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Pangolin London opens an exhibition of works on paper and sculptures by Geoffrey Clarke
Installation view.



LONDON.- Pangolin London is presenting an exhibition of works on paper and sculptures by Geoffrey Clarke. Known first and foremost as a sculptor, Geoffrey Clarke was also an exceptional print maker. Using his father’s press whilst studying at the Royal College of Art, Clarke began a body of work which used sign and symbol to communicate what he described as a ‘philosophy of Intuitionism’, an idea he developed over the next six decades.

Clarke’s earliest works from 1948-9, some of which are exhibited at Pangolin London for the first time, show a young, adept draughtsman, experimenting with a new medium and exploring influences from Klee to Picasso and from medieval landscapes to prehistoric cave painting. The following year however sees a distinct and exciting change in style and approach, one that shaped the rest of Clarke’s career.

Clarke’s confident leap from clearly definable figures to a comprehensive new visual language is nothing short of astonishing. Sign and symbol, line and arrow, powerfully communicate Clarke’s elongated figures and tribal-looking heads. Many have commented on the spiritualism of these works and this is certainly to be considered, with many of the titles exploring our human existence, faith and belief. However, they can also be seen as a fast and furious expression from an artist who has discovered a new voice. In 1950 alone, Clarke created seventy-seven new monochrome etchings, most of which were small-scale and often unique.

Judith LeGrove, author of the complete catalogue raisonné of Clarke’s prints, notes that the context for this change in visual language is as wide ranging as Clarke’s interests. From theosophy and psychology to world religion and astronomical models, Clarke’s new direction can be seen as an effort to meld together his own creation story. Clarke’s degree thesis, written in 1951 and titled ‘Exposition of a Belief’, gives a glimpse of how seriously he took this new direction. It is an introspection, a treatise and a philosophy on Clarke’s search for truthful expression, as he wrote: ‘The artist thus follows a philosophy of Intuitionism, where instinct and intellect are combined with the opportunity of higher attainments by the use of symbols.’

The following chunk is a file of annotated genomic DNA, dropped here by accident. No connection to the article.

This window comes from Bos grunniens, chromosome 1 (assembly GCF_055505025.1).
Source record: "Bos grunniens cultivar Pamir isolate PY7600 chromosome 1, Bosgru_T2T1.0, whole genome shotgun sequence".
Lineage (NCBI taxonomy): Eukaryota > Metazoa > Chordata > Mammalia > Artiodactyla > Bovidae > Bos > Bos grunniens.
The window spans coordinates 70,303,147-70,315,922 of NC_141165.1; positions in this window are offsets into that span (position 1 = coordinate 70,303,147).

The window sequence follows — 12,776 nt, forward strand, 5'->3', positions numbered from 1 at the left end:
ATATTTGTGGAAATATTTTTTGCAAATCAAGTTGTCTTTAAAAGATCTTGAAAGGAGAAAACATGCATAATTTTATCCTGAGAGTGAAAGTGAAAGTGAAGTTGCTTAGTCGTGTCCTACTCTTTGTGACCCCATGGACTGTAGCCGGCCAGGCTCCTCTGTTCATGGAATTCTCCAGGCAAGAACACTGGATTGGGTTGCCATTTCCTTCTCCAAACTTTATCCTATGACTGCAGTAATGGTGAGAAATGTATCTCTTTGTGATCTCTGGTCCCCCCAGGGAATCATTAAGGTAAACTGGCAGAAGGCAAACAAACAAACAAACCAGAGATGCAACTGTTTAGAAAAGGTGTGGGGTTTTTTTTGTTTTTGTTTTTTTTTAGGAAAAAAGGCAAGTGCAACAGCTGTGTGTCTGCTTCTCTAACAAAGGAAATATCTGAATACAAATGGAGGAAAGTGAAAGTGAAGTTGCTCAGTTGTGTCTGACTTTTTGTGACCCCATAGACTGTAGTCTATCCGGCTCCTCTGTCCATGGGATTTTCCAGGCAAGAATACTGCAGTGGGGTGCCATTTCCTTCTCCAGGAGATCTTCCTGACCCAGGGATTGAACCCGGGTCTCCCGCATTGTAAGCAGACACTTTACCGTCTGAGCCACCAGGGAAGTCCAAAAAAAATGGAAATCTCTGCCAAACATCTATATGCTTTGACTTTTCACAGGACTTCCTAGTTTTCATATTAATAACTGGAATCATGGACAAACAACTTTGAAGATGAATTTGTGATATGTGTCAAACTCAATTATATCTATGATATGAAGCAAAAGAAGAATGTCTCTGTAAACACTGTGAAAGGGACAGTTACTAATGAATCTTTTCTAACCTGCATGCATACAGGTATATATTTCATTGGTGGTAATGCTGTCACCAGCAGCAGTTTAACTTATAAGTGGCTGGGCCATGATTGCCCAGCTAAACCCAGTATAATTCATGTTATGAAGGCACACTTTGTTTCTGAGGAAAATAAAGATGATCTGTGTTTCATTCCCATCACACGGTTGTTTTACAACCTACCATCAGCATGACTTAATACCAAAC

Whilst Clarke’s print output decreased dramatically in 1951, partly due to writing his thesis and creating his first large scale sculpture Icarus for the Festival of Britain, his confidence increased and he began to introduce colour. Due to his way of using colour, the process is much more laborious, perhaps explaining why he began to work with other printers and why many more of these prints are editioned rather than unique experiments. In these and later coloured prints, Clarke’s experience in stained glass seems to shine through. Glorious colours such as in Blue Head, 1951, give a rich depth to the print as well as recalling the lead lattice work of his early stained glass works, such as Figure in a Landscape ‘St Anthony’, 1949, now in The Stained Glass Museum, and Ely - a forerunner to his monumental contribution to the windows at Coventry Cathedral.

Clarke’s new visual language is expressed not only through his prints but also through thesculpture he made alongside. Complexities of Man, 1950, which was shown at the Venice Biennale in 1952 and now resides in the Tate Collection, shows in forged iron a three-dimensional expression of prints such as Man, 1950, whereas prints like Warrior, 1956, can be seen as a precursor to Clarke’s later sculptures in aluminium, such as his Tankman series from 1984. Another overlap between Clarke’s prints and sculpture was his prolific use of monotype throughout his career to plan and explore his sculptures. Covering the wall behind Clarke in the photograph shown here, these monotypes offer a unique insight into his making process and highlight his extraordinary ability to shift effortlessly between seeing shape and form in reverse.

The prints in this exhibition not only give an insight to an exciting moment in Geoffrey Clarke’s life and making process but also offer us a glimpse of the wider context of the development of Modern British sculpture: a moment where an openness to making across a wide spectrum of disciplines enabled an energetic young artist to create an entirely new and comprehensive visual language that we still have the opportunity to explore and enjoy today.










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